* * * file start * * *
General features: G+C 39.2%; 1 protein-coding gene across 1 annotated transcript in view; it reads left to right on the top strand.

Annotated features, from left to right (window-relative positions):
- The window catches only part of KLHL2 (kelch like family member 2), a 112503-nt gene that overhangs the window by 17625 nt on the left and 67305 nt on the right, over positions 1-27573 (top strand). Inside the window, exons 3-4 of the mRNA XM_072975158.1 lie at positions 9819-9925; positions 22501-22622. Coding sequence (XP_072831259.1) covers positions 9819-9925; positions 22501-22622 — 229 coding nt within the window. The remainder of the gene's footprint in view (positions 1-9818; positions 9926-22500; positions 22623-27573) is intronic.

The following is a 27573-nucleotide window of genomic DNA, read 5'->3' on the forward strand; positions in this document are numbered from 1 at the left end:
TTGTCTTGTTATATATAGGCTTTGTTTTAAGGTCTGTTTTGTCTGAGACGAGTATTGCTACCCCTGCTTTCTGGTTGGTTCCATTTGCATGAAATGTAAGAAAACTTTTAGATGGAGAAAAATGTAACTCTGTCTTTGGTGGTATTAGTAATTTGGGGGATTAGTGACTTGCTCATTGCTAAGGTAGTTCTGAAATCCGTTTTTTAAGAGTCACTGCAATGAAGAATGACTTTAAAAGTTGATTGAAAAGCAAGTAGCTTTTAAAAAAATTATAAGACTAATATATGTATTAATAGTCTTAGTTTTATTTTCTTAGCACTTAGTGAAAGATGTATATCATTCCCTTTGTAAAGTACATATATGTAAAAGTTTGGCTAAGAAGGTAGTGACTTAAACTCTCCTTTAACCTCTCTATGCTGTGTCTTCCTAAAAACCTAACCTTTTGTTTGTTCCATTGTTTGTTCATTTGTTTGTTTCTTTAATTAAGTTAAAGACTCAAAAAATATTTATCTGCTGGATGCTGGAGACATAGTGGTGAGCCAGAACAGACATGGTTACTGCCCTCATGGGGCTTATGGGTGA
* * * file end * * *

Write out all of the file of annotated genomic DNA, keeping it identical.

General features: G+C 39.2%; 1 protein-coding gene across 1 annotated transcript in view; it reads left to right on the top strand.

Annotated features, from left to right (window-relative positions):
- The window catches only part of KLHL2 (kelch like family member 2), a 112503-nt gene that overhangs the window by 17625 nt on the left and 67305 nt on the right, over positions 1-27573 (top strand). Inside the window, exons 3-4 of the mRNA XM_072975158.1 lie at positions 9819-9925; positions 22501-22622. Coding sequence (XP_072831259.1) covers positions 9819-9925; positions 22501-22622 — 229 coding nt within the window. The remainder of the gene's footprint in view (positions 1-9818; positions 9926-22500; positions 22623-27573) is intronic.

The following is a 27573-nucleotide window of genomic DNA, read 5'->3' on the forward strand; positions in this document are numbered from 1 at the left end:
TTGTCTTGTTATATATAGGCTTTGTTTTAAGGTCTGTTTTGTCTGAGACGAGTATTGCTACCCCTGCTTTCTGGTTGGTTCCATTTGCATGAAATGTAAGAAAACTTTTAGATGGAGAAAAATGTAACTCTGTCTTTGGTGGTATTAGTAATTTGGGGGATTAGTGACTTGCTCATTGCTAAGGTAGTTCTGAAATCCGTTTTTTAAGAGTCACTGCAATGAAGAATGACTTTAAAAGTTGATTGAAAAGCAAGTAGCTTTTAAAAAAATTATAAGACTAATATATGTATTAATAGTCTTAGTTTTATTTTCTTAGCACTTAGTGAAAGATGTATATCATTCCCTTTGTAAAGTACATATATGTAAAAGTTTGGCTAAGAAGGTAGTGACTTAAACTCTCCTTTAACCTCTCTATGCTGTGTCTTCCTAAAAACCTAACCTTTTGTTTGTTCCATTGTTTGTTCATTTGTTTGTTTCTTTAATTAAGTTAAAGACTCAAAAAATATTTATCTGCTGGATGCTGGAGACATAGTGGTGAGCCAGAACAGACATGGTTACTGCCCTCATGGGGCTTATGGGTGA